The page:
The definitive history of every Slipknot mask

Iowa (2001)

Doubling down on the horror aesthetics, Slipknot switched out the colour in favour of darker hues for Iowa. It perfectly reflected what many members saw as their darkest era, a pressure cooker of vomit, spite and bile that also somehow saw them climb to the top of the charts. 

Metal Hammer line break

Corey Taylor

Corey Taylor

(Image credit: Mick Hutson/Redferns)

Taylor’s Iowa mask was virtually the same as the one for the band’s self-titled debut, except it was blacker to fit the band’s mood at that time. “I was drinking like a fucking fish. It was bad, it was a scary fucking time to be in Slipknot because we did not give a fuck and not in a good way.”

Mick Thomson 

Mick Thompson

(Image credit: Mick Hutson/Redferns)

Thomson wore the same mask for Iowa as on the band’s debut. Now painted to look metallic, it featured a grill across the mouth – a nod to the old hockey mask – and would be something the guitarist would more or less stick with forever more.

Jim Root 

Jim Root Slipknot mask 2001

(Image credit: Mick Hutson/Redferns)

Root’s mask barely changes throughout the band’s history and by Iowa, it was simply a more detailed version of its predecessor – a jester’s face, with zipper mouth and menacing red eyes. “The guys chose this mask to tame me,” he said. “I was a timid guy before I joined this band. Now I’m a freak.”

Craig Jones

Mick Hutson/Redferns

(Image credit: Mick Hutson/Redferns)

By Iowa, Jones’s crash helmet had become a bondage mask but it still had the porcupine-like nails protruding from it. He added a mouth zipper and, during interviews, the notoriously quiet sampler would delight in slowly drawing the zip closed whenever he was asked a question.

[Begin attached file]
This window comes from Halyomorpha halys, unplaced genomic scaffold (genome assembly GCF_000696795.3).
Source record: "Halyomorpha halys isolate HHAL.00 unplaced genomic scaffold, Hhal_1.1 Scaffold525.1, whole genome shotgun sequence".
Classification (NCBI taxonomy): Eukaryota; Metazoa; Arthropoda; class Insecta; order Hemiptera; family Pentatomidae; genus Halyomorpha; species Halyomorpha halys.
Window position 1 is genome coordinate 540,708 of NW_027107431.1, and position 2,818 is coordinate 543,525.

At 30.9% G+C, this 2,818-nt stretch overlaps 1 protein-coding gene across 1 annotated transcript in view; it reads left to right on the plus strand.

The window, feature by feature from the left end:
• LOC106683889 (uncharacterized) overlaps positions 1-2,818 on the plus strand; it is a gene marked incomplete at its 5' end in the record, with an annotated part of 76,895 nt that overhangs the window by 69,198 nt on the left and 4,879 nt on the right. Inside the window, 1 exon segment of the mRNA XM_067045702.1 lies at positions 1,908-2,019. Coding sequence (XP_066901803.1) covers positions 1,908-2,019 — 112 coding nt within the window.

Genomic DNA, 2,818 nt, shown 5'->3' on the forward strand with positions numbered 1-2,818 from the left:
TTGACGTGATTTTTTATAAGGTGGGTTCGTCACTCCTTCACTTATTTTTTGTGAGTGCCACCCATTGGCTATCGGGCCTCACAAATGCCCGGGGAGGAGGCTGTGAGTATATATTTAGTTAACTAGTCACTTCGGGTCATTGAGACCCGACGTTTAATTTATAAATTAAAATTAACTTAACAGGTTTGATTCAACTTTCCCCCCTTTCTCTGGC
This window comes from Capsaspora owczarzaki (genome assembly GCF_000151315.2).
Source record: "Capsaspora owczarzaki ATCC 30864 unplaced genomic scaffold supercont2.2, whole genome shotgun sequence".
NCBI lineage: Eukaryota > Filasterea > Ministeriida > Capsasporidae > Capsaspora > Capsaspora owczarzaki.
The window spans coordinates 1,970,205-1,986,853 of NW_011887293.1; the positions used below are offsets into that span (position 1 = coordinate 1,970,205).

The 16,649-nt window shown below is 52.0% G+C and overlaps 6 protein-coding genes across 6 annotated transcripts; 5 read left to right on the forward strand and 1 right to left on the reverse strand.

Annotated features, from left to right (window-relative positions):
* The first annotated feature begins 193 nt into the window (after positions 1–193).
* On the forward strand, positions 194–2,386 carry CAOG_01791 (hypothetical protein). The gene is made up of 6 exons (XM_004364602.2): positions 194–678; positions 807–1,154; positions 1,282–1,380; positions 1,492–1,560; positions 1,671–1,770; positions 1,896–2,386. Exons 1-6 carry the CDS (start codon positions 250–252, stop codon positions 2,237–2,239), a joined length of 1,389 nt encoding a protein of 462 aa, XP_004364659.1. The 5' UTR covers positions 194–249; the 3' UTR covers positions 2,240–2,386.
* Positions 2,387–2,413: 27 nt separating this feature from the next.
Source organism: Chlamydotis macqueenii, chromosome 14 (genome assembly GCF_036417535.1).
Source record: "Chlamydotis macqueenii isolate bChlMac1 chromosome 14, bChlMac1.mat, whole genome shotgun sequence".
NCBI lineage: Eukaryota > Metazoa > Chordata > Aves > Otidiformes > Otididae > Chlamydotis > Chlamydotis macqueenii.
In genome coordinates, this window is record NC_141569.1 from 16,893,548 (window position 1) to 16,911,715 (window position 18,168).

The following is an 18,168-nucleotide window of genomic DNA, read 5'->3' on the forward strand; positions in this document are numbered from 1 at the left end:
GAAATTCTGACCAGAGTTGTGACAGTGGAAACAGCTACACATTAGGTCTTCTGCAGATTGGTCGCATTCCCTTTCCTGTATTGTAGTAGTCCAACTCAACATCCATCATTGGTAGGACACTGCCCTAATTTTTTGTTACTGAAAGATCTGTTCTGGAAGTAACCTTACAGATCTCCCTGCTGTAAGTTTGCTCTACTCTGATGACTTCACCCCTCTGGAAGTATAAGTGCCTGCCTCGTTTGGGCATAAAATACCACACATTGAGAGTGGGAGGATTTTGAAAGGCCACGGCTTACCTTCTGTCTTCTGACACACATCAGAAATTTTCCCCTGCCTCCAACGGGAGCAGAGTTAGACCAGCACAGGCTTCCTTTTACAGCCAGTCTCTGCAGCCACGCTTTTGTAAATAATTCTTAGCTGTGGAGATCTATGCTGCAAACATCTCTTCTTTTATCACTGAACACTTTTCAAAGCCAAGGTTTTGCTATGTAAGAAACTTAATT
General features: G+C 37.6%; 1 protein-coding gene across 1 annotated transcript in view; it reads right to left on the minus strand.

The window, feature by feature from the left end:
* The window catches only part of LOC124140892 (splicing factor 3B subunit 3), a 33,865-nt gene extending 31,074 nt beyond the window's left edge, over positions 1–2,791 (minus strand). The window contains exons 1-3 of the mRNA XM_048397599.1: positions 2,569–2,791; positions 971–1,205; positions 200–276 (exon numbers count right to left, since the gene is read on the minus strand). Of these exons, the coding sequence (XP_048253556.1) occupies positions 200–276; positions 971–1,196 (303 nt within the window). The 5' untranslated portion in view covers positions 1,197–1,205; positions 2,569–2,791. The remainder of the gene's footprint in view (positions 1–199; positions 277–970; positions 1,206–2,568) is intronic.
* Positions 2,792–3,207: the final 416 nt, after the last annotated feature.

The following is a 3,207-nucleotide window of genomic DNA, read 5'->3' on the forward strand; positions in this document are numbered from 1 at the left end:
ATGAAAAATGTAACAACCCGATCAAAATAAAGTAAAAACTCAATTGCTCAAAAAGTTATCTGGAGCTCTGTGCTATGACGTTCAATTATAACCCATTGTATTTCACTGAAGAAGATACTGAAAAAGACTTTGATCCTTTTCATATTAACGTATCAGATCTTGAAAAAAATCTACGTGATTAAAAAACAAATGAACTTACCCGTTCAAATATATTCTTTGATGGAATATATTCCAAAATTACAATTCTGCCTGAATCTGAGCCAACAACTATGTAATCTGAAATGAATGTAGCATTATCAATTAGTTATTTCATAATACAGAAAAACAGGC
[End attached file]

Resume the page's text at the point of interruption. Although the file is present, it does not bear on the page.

Sid Wilson

Sid Wilson Slipknot Mask 2001

(Image credit: Mick Hutson/Redferns)

The DJ’s mask evolved rapidly from the simple gas mask of the band’s debut, to a more skull-shaped gas mask for the band’s follow up. Wilson had nine of them made, giving each its own name.

Shawn Crahan

Shawn 'Clown' Crahan Slipknot Mask 2001

(Image credit: Hayley Madden/Redferns)

Clown’s mask developed quickly from the traditional (if spooky) clown face of the debut to the sinister Iowa incarnation. Still a clown, this one featured an upside down pentagram, two horns and a portion of the scalp torn back to reveal a bloody brain.

Chris Fehn 

Chris Fehn Slipknot Mask 2001

(Image credit: Mick Hutson/Redferns)

Fehn’s Iowa mask was virtually the same as the one he wore in the self-titled album, but for one difference: “The smell gets worse, it smells like puke, sweat, and piss!”

Paul Gray

Paul Gray Slipknot Mask 2001

(Image credit: Mick Hutson/Redferns)

Gray was one of the few members of Slipknot to enjoy the Iowa period – “Hell, I had a great time,” he said – and wore an updated, slightly more human latex version of the pig mask he used on the band’s debut but this one had slits across the mouth.

Joey Jordison 

Joey Jordison Slipknot Mask 2001

(Image credit: Mick Hutson/Redferns)

Jordison added black corpse paint to his Iowa Kabuki mask, and still enjoyed the inscrutably blank nature of it. “You feel however you want to feel; scary, evil or perverted,” he said. “All those things held in one mask”.

Tom Bryant

Tom Bryant is The Guardian's deputy digital editor. The author of The True Lives Of My Chemical Romance: The Definitive Biography, he has written for Kerrang!, Q, MOJO, The Guardian, the Daily Mail, The Mirror, the BBC, Huck magazine, the londonpaper and Debrett's - during the course of which he has been attacked by the Red Hot Chili Peppers' bass player and accused of starting a riot with The Prodigy. Though not when writing for Debrett's.